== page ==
France vs Accor (Hotels), June 2022, CAA de Versailles, Case No. 20VE02607

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The French Accor hotel group was the subject of an tax audit related to FY 2010, during which the tax authorities found that Accor had not invoiced a fee for the use of its trademarks by its Brazilian subsidiary, Hotelaria Accor Brasil, in an amount of 8,839,047. The amount not invoiced was considered a deemed distribution of profits and the tax authorities applied a withholding tax rate of 25% to the amount which resulted in withholding taxes in an amount of EUR 2.815.153.

An appeal was filed by Accor with the Administrative Court.

In a judgment of 7 July 2020, the Administrative Court partially discharged Accor from the withholding tax up to the amount of the application of the conventional reduced rate of 15% (related to dividends), and rejected the remainder of the claim.

The Administrative Court considered that income deemed to be distributed did not fall within the definition of dividends under article 10 of the tax treaty with Brazil and could not, in principle, benefit from the reduced rate. However in comments of an administrative instruction from 1972 (BOI 14-B-17-73, reproduced in BOI-INT-CVB-BRA, 12 August 2015) relating to the Franco-Brazilian tax treaty, it was stated, that the definition of dividends used by the agreement covers “on the French side, all products considered as distributed income within the meaning of the CGI”. The Administrative Court noted that such a definition would necessarily include distributed income within the meaning of the provisions of Article 109 of the CGI”.

The tax authorities appealed against this judgment.

Judgement of the Administrative Court of Appeal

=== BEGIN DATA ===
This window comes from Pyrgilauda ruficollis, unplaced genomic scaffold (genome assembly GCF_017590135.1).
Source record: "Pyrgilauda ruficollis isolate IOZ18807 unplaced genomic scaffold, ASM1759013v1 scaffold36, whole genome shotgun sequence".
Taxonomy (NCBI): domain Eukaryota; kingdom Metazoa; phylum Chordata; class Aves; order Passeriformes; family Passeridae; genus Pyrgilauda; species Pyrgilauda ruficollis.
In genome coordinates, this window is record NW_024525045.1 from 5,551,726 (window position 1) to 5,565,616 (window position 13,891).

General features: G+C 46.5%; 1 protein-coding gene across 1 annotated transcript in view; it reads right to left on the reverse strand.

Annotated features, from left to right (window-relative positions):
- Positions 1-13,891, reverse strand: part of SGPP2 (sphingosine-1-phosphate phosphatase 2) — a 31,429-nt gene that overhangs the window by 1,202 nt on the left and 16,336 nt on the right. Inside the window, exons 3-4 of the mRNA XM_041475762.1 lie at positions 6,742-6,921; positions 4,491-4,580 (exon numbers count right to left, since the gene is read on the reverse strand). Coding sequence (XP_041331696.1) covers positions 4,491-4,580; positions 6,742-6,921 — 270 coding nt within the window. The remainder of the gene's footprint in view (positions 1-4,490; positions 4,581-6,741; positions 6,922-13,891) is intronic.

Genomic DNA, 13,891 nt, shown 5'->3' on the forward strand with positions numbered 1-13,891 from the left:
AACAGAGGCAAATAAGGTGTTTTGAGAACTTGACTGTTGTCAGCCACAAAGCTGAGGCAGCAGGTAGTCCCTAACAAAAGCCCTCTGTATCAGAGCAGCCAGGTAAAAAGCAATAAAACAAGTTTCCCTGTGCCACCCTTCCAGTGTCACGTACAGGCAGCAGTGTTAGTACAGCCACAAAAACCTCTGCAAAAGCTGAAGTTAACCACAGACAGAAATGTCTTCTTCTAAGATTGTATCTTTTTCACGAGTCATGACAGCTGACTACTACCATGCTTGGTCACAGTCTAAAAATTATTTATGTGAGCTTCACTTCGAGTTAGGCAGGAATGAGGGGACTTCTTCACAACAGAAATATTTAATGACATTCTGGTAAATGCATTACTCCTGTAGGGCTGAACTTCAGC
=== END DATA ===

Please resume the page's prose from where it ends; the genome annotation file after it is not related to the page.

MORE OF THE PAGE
The Court allowed the appeal of the tax authorities and set aside the judgment in which the Administrative Court had partially discharged Accor from the withholding tax to which it was subject in respect of the year 2010.

“Under the terms of Article 10 of the tax treaty concluded between the French Republic and the Federative Republic of Brazil on 10 September 1971: “1. Dividends paid by a company which is a resident of a Contracting State to a resident of the other Contracting State may be taxed in that other State. / 2. However, dividends may be taxed in the State in which the company paying the dividends has its tax domicile and according to the laws of that State, but the tax so charged shall not exceed 15 per cent of the gross amount of the dividends / (…) 5. (a) The term “dividend” as used in this Article means income from shares, “jouissance” shares or “jouissance” warrants, mining shares, founders’ shares or other rights, not being debt-claims, participating in profits, as well as income from other corporate units which is assimilated to income from shares by the taxation law of the State of which the company making the distribution is resident. (…) “.